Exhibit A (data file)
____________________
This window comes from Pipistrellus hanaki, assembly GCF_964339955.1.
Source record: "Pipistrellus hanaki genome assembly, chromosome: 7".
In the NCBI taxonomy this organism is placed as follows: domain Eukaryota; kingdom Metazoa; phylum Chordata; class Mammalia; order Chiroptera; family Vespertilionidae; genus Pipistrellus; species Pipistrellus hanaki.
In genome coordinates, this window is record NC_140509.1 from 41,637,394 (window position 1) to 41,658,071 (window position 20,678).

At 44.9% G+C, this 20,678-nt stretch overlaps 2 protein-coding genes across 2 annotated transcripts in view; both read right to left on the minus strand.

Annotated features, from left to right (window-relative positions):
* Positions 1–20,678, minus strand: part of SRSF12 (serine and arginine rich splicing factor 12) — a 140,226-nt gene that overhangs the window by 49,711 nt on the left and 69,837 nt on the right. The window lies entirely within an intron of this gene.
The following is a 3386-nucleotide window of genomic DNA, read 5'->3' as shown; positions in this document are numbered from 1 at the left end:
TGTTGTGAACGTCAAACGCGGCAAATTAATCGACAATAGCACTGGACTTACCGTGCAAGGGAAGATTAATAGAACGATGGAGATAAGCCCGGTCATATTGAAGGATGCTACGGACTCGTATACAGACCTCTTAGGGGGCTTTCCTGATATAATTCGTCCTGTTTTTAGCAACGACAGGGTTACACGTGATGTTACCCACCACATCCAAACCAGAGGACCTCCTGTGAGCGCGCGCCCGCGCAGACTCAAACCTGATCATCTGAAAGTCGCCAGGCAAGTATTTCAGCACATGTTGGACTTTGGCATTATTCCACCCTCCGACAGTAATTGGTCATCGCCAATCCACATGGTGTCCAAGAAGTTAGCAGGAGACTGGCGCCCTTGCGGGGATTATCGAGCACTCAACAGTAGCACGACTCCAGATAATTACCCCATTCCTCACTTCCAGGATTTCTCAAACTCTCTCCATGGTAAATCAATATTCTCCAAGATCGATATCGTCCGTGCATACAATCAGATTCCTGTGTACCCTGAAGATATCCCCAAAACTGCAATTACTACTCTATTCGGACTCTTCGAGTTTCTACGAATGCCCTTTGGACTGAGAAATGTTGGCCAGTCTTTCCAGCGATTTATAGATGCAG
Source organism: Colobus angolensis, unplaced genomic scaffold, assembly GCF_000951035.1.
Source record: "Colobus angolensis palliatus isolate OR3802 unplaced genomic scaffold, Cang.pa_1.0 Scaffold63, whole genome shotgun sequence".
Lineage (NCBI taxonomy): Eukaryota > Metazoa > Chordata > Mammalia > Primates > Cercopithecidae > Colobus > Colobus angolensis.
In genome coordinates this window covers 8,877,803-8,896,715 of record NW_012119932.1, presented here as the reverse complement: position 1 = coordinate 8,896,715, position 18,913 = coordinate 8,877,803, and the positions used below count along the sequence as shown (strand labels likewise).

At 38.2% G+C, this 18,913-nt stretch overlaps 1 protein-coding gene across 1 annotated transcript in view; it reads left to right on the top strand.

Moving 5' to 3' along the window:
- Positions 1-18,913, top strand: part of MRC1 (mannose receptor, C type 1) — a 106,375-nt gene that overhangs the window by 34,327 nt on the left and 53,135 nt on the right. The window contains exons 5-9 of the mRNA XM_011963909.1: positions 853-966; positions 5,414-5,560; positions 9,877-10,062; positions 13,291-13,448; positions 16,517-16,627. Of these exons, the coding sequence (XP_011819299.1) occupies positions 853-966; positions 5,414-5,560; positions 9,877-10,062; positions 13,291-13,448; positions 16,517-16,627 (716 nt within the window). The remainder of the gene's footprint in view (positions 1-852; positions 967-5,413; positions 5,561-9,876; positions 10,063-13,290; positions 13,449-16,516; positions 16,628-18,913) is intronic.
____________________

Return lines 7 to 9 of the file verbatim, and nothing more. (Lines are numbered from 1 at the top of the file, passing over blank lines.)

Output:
* Positions 1–20,678, minus strand: part of SRSF12 (serine and arginine rich splicing factor 12) — a 140,226-nt gene that overhangs the window by 49,711 nt on the left and 69,837 nt on the right. The window lies entirely within an intron of this gene.
The following is a 3386-nucleotide window of genomic DNA, read 5'->3' as shown; positions in this document are numbered from 1 at the left end:
TGTTGTGAACGTCAAACGCGGCAAATTAATCGACAATAGCACTGGACTTACCGTGCAAGGGAAGATTAATAGAACGATGGAGATAAGCCCGGTCATATTGAAGGATGCTACGGACTCGTATACAGACCTCTTAGGGGGCTTTCCTGATATAATTCGTCCTGTTTTTAGCAACGACAGGGTTACACGTGATGTTACCCACCACATCCAAACCAGAGGACCTCCTGTGAGCGCGCGCCCGCGCAGACTCAAACCTGATCATCTGAAAGTCGCCAGGCAAGTATTTCAGCACATGTTGGACTTTGGCATTATTCCACCCTCCGACAGTAATTGGTCATCGCCAATCCACATGGTGTCCAAGAAGTTAGCAGGAGACTGGCGCCCTTGCGGGGATTATCGAGCACTCAACAGTAGCACGACTCCAGATAATTACCCCATTCCTCACTTCCAGGATTTCTCAAACTCTCTCCATGGTAAATCAATATTCTCCAAGATCGATATCGTCCGTGCATACAATCAGATTCCTGTGTACCCTGAAGATATCCCCAAAACTGCAATTACTACTCTATTCGGACTCTTCGAGTTTCTACGAATGCCCTTTGGACTGAGAAATGTTGGCCAGTCTTTCCAGCGATTTATAGATGCAG